In what can be described as a performance review of the working world, the book The Black Girl’s Guide to Corporate South Africa tackles racism, sexism, ethnic chauvinism, ageism, and sexual harassment. It asks many questions as well, such as how do black women make the most of their efforts and support each other.
In all of this, I did not have a good relationship with my manager at the time, a black female manager. She joined halfway into my time with the team. She was confident and very smart – theoretically smart and street smart as well. She was just not an easy character to please. From the onset, I felt that she would make comments and remarks that would ‘bother’ me. I would ignore them and continue with what I was expected to deliver.
However, the more the time lapsed and the comments intensified, the more unsettled I started to become. She would say things such as, ‘Your people like to study, study, study, what do you have to show for it? You know, you have the potential to be an executive one day but you have zero experience.
What I didn’t know is that she formed a personal relationship with my peers who were her age mates. Initially, I would share with them how I felt victimised and unappreciated by her. Turned out, they would either record my conversations or go and tell her exactly what I had shared in confidence. This would antagonise me further. I would moan and complain about this toxic relationship to anyone I trusted who would listen, including my family and friends. And because I didn’t know better, I was the perfect victim. I was young, I was fearful; I believed everything my boss said was right. My duty as a subordinate was never to question, but just to do.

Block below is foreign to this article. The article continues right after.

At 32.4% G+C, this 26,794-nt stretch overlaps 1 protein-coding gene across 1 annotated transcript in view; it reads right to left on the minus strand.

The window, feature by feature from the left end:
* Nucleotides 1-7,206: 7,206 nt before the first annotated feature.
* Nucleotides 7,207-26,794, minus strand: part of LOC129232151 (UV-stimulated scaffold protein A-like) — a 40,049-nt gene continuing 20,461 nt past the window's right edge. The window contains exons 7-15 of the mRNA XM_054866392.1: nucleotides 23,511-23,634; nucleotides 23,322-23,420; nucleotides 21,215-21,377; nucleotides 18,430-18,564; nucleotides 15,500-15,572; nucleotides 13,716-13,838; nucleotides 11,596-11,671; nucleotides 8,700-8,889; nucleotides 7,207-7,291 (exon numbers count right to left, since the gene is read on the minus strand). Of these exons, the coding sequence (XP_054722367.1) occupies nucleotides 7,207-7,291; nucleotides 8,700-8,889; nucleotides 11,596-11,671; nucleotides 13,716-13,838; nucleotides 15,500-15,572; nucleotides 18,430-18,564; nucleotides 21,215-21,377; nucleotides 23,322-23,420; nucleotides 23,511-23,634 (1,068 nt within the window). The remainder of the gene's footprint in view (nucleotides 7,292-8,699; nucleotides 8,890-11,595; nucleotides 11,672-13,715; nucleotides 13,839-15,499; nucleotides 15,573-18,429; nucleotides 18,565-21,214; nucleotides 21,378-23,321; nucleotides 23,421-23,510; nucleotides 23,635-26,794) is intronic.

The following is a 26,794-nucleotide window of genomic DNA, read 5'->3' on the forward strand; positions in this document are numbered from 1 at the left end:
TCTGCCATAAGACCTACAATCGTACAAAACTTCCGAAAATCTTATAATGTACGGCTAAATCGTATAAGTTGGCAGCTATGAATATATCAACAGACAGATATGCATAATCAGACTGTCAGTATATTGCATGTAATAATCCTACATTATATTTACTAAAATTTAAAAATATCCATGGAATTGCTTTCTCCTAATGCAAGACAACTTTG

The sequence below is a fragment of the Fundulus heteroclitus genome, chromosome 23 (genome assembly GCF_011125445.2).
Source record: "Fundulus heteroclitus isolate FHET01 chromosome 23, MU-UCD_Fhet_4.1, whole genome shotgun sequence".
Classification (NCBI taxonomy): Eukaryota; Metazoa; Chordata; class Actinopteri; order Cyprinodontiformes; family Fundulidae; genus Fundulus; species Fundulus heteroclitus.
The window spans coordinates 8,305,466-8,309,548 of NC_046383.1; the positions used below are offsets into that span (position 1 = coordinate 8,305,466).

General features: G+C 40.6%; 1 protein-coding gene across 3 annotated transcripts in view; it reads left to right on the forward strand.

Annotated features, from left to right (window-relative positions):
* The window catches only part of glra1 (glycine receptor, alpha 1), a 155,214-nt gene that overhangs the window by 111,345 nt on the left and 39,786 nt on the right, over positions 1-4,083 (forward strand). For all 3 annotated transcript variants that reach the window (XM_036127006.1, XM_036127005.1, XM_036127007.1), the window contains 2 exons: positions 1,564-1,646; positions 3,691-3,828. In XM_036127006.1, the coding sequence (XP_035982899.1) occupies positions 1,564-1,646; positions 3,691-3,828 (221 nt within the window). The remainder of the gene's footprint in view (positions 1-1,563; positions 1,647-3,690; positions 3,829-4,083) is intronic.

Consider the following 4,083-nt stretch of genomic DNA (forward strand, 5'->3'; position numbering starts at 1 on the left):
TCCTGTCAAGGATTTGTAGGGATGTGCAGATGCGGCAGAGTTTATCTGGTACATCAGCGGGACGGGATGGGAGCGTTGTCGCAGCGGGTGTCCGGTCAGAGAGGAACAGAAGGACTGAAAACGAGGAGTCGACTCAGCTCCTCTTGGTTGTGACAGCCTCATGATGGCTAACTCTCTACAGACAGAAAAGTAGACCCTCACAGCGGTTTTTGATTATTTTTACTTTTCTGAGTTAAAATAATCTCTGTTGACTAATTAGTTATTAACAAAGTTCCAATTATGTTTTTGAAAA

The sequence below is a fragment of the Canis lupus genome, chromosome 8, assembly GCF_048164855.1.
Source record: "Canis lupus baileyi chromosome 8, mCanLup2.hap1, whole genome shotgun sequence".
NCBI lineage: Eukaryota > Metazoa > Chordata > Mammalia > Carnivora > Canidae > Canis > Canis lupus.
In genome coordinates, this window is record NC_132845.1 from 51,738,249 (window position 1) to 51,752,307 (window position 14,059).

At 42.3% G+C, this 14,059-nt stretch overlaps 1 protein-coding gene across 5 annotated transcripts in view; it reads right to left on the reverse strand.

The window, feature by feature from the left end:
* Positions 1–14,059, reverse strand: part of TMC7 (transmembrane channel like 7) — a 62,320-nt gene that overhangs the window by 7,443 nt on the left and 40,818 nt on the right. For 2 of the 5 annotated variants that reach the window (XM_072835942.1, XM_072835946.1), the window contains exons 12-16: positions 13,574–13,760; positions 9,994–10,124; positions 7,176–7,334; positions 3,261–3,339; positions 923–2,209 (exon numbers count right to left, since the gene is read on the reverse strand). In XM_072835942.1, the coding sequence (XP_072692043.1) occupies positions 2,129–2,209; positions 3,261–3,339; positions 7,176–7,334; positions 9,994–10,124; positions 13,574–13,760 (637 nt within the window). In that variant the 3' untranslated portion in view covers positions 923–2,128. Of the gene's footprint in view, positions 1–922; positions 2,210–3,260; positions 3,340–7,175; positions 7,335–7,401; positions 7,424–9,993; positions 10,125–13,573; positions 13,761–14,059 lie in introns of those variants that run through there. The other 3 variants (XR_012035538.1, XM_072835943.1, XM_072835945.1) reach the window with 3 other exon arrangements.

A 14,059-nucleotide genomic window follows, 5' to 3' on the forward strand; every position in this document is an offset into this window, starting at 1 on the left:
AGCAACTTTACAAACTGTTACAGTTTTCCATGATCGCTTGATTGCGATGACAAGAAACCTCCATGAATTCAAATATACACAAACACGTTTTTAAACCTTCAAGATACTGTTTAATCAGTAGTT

When you are perpetually reminded that you are young and inexperienced, you take it on the chin; roll your sleeves up and start collecting that experience. Ageism and prejudice at work aren’t just matters for older people – they can have a serious impact on young employees too. It is as though she would have phrased it this way if she had the chance: Stop working so hard. You are making the rest of us look bad. Your chance will come. You’re only young yet.
About the author
Lindelwa Skenjana is an award-winning professional with over 10 years of experience in various sectors of the corporate world. She holds a master’s in ICT for development from the University of Manchester. Lindelwa is a founding member of the Mbewu Movement, a young women’s dialogue forum. She lives in Johannesburg.